5. Pack it all in and out. Bring a minimum of 2 to 3 liters of water per person. There's nowhere to get water until you reach the campground, and even then you'll need a water filter. (We like this one and this one). You'll also have to pack in all your food and pack out your trash. Also, you'll have to protect your food.... from SQUIRRELS. Yes, they will chew their way through your pack, tent, gear and wreak havoc. We used a wire mesh bag that we hung from a tree. If you have a plastic container like a bear canister... guess what? Your food might be safe from bears... but squirrels can chew through plastic.


Starting Our Drive to Havasupai


For a few years now I have dreamed of going to Havasupai Falls in Arizona. This turquoise waterfall in the middle of the desert can only be reached by a 10 mile hike in and out. Okay... so it's not the only way....you can take a helicopter in if you want to avoid 20 miles of hiking... but don't do it! The whole hike is BREATHTAKING.


The waterfalls are located on the Hualapai Indian Reservation. This means the only way to get in to see the falls is with a special permit. Permits go on sale February 1st at 8:00am and typically sell out for the entire year within a few hours or by the end of the day.


I forgot about that blessed time frame... so I figured when I looked on February 3rd that there would be absolutely no permits left. When I logged on, however, there were still a couple dates left!!! ..... in February.


Backpacking and camping in February? Are we crazy!?!? Well, it's a once in a lifetime experience. So, I did the impulsive thing and bought permits for Ryan and I with only a week or two notice to jump into this adventure.


We took off work and spent some time in Arizona. It worked out well because a huge storm hit Utah on February 19th. It was only 10ºF when we left for our trip to head down south to Arizona. Yay! We will miss the freezing cold storm! (Or so we thought...) We were excited for it to be warmer in Arizona.


We broke up the 10/12 hour drive to Arizona over 2 days. That can feel like a really long time to be in the car, but Ryan doesn't make it feel so long. He's a wonderful travel buddy!


It snowed our entire drive to Arizona, which slowed our drive time down significantly. We were getting worried as we reached St. George, because it was still snowing.


Would it be snowing in Havasupai? We hoped not! We were also worried that the pass through Beaver might be closed, since that is the only way to get through St. George. The roads were horrible. We saw several cars that had slid off the road. We were grateful to have 4-wheel drive. We did hit a patch of ice at one point, but nothing happened.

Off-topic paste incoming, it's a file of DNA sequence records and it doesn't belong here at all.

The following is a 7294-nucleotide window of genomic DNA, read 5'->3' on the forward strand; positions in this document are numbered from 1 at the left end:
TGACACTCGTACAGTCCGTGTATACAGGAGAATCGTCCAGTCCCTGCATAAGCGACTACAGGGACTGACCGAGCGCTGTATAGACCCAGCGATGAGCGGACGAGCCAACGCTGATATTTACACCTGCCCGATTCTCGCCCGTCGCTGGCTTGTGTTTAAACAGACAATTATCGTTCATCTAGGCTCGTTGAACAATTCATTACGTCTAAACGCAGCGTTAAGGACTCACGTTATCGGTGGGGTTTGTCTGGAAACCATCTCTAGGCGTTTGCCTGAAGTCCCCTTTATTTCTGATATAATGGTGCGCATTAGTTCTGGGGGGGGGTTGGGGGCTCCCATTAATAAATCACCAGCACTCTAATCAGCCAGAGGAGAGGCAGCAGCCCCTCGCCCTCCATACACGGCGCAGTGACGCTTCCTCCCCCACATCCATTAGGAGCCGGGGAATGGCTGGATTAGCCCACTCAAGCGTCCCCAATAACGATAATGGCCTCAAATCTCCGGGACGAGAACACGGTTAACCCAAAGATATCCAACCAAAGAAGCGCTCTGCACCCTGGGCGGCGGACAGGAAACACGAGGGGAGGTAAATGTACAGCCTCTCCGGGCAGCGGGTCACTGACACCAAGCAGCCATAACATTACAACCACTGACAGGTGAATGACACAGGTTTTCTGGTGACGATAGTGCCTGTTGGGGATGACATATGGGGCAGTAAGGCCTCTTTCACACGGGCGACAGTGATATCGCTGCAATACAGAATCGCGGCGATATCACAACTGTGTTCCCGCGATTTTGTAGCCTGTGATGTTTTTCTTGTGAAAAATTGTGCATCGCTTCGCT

We stayed with some friends and got a great night's sleep.


Pit Stop in Vegas to See the Titanic


In the morning we left and drove to Vegas. We stopped to see the Titanic exhibit.


At the start of the exhibit, we were each given a boarding pass. Each boarding pass contained the name and story of someone who had been aboard the Titanic when it embarked and eventually sunk.


My boarding pass was for a woman from India who was traveling alone, coming to visit her sick mother in the Americas. She was hoping to see her mother one last time before she passed away. Her name was Annie C. Funk.


She was a forward thinker. She opened a school for girls in India to educate them when she realized they had little to no educational opportunities. She taught them herself. I felt connected to this woman as I learned about her and walked through the exhibit. I was curious to know if she had survived the voyage and was able to see her mother that last time.


I learned she did not. Annie C. Funk died in the sinking of the Titanic.


Ryan also received a boarding pass with a man by the last name of Straus. He did not survive either, neither did his wife or his manservant that were with him, but his maid did survive.


It was so sad to finish the exhibit and see all the lives that were lost! So many families and many needless deaths. A lot of crew members and 3rd class voyagers were listed among the deceased.


It is amazing to me that there were sooo many warning signs signaling the Titanic's impending fate, yet the ship sailed on. Because the Titanic was unsinkable, many people dismissed the warning signs. Humility truly has it's place in our lives. We can't push forward in pride, blind and convinced that we're unsinkable. It's important to take time to listen to the messages around us, warning signs to slow down, pay attention, and change our course. We can always turn our ships around!